Saturday, January 31, 2009

I'll Trade Ya

On my way to Birmingham this morning, I stopped by the Apple Store for my appointment with the "genius" (apple's customer service reps). My iphone's accelerometer hasn't worked for months. It's not a deal breaker, it just keeps me from getting all of the functionality out of this amazing device. After five minutes with the genius, I had a new phone in hand. Wow. It was that easy. Thank you apple.

Thursday, January 29, 2009


In music, a virtuoso is an idividual who is highly skilled at one or more musical instruments. I'm talking head of the field skills. If the value of a musical outfit were determined by the collective talent of its members, then Punch Brothers is as talented as any out there! I just returned from their performance at the Opelika Center for the Performing Arts. I scored some free tickets, and Chandler and I eagerly attended the show.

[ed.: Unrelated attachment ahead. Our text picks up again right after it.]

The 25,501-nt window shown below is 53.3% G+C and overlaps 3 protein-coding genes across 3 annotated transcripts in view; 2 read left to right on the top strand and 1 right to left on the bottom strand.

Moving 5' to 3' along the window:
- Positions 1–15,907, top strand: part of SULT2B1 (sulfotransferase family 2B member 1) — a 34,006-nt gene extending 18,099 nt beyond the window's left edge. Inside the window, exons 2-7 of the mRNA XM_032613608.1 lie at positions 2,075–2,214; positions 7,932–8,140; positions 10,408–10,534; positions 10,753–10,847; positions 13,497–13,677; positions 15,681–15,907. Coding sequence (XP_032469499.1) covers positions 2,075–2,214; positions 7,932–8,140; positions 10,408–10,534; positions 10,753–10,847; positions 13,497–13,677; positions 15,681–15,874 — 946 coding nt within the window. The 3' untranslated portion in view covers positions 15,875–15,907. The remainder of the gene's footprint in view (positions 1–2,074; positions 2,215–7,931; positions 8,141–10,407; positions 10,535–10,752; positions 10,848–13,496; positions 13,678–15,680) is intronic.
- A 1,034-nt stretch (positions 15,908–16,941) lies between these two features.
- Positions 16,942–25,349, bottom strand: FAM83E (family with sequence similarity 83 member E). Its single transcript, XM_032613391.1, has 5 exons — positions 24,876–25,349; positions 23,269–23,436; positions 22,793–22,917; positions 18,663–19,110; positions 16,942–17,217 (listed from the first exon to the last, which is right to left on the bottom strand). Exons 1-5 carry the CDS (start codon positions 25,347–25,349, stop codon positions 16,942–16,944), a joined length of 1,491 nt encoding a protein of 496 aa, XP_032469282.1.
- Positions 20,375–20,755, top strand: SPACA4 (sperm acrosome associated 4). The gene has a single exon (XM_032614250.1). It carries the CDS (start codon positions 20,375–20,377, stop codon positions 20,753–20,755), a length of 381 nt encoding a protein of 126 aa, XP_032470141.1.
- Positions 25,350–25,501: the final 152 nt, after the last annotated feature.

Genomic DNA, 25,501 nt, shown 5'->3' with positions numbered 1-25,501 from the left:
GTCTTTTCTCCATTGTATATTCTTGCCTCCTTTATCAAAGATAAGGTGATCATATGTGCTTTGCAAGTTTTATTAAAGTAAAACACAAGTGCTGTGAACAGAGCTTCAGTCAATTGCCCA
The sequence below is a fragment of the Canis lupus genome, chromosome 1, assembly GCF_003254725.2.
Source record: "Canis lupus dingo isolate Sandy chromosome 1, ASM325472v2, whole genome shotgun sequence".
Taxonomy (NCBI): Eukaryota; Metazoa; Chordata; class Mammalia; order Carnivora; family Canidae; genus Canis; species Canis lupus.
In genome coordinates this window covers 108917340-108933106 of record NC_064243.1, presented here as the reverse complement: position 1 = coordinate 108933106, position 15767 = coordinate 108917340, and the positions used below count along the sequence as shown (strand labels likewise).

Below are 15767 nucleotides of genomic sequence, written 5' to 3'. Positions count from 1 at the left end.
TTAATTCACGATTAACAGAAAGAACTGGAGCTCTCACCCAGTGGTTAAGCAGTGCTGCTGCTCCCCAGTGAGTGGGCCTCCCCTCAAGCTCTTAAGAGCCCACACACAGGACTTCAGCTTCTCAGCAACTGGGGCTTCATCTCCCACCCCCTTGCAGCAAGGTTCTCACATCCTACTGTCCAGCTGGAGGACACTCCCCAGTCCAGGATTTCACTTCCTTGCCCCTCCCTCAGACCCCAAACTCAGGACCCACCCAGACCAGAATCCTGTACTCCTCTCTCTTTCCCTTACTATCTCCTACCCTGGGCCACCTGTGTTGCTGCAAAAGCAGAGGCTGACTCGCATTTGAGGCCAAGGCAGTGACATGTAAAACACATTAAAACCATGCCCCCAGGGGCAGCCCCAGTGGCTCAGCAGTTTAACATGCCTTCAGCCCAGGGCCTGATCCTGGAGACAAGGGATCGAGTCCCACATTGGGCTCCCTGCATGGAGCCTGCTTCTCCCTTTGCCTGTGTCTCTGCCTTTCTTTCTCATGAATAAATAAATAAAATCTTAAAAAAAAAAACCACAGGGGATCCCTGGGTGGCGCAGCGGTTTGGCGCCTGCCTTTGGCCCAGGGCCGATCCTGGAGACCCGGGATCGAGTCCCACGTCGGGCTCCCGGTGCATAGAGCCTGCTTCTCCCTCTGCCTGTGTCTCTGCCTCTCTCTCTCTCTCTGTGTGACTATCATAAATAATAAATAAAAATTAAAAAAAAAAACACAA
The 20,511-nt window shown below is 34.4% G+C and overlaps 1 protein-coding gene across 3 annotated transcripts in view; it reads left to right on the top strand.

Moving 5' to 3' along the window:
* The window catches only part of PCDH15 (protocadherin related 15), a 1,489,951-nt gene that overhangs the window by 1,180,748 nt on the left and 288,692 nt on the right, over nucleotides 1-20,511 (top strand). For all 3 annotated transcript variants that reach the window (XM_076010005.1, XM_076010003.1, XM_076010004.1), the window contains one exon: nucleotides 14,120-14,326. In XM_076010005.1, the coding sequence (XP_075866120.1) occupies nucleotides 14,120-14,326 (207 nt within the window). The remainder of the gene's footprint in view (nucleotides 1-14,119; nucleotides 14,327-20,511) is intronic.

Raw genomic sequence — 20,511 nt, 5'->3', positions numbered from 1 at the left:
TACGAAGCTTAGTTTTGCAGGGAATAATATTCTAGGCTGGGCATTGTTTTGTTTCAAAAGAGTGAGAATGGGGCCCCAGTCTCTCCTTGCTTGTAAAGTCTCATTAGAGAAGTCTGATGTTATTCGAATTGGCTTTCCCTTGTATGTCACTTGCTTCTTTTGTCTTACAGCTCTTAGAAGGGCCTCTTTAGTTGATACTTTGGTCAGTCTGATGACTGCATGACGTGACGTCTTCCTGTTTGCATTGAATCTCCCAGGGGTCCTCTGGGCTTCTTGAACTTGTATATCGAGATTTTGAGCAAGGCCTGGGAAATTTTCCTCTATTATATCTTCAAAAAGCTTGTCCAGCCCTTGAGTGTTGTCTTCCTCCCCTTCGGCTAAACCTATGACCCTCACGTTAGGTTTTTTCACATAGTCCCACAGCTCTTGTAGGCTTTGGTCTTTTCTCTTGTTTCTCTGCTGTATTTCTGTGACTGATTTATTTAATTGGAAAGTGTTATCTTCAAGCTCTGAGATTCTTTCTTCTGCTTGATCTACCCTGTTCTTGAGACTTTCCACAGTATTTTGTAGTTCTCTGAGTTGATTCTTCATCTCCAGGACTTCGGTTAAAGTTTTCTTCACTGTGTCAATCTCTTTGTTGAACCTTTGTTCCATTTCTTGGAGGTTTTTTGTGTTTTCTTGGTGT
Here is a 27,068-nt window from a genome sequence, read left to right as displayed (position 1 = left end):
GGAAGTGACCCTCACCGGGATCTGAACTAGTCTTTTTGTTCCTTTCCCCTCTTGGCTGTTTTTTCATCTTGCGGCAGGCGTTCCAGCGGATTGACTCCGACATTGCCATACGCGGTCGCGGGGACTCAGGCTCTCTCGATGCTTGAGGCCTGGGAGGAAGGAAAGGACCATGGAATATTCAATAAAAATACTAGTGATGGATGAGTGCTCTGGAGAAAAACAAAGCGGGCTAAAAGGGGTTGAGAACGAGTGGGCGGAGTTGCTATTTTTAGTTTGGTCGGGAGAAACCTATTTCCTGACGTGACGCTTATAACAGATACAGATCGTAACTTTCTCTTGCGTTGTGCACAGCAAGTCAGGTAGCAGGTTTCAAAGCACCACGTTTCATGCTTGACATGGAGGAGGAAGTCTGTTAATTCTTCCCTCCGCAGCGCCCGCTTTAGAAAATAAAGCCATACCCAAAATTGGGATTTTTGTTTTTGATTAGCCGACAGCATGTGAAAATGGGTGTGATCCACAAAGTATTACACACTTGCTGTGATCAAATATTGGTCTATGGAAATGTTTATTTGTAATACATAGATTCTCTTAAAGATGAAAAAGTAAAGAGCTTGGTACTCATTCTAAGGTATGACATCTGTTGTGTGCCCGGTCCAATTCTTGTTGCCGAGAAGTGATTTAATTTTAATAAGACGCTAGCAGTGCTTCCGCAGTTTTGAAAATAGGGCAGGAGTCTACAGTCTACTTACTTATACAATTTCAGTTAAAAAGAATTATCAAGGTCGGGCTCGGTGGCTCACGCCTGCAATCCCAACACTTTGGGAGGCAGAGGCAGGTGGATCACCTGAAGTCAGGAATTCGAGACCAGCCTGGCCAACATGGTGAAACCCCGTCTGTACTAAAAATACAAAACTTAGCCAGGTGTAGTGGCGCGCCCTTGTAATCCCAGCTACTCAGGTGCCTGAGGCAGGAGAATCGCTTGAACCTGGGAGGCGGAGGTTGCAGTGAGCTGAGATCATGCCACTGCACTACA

Punch Brothers is fronted by Chris Thile, formerly of Nickel Creek. Chris single-handedly changed the way the world thinks about the mandolin. I think the word virtuoso accurately describes his skill. However, it wasn't just a rag-tag band of string players fronted by the big name. On the contrary, every member of the group was equally skilled in their instrument, be it double bass, violin, guitar, or banjo. An entire group of virtuoso musicians. Needless to say, it was incredible. They played the entire "Blind Leaving the Blind", a forty minute, four movement string quintet composed by Thile. These five guys played their instruments with as much grace and attention to detail as any orchestral player would. But, let me get back to Chris for a moment. Think about a singer and how a singer controls his or her instrument. The brain simply wills the voice to "play". There's no middle man. Any other instrument requires the brain to communicate with an inatimate object in order to produce the desired sound. Watching Chris play, the middle man fades away. It's almost as if his brain is communicating directly with his instrument. I imagine there have only been several such musicians in history. Perhaps Miles Davis had this trait. Maybe Stevie Ray Vaughn and his electric guitar. It's quite a site to witness, and I'm humbled every time I get the chance.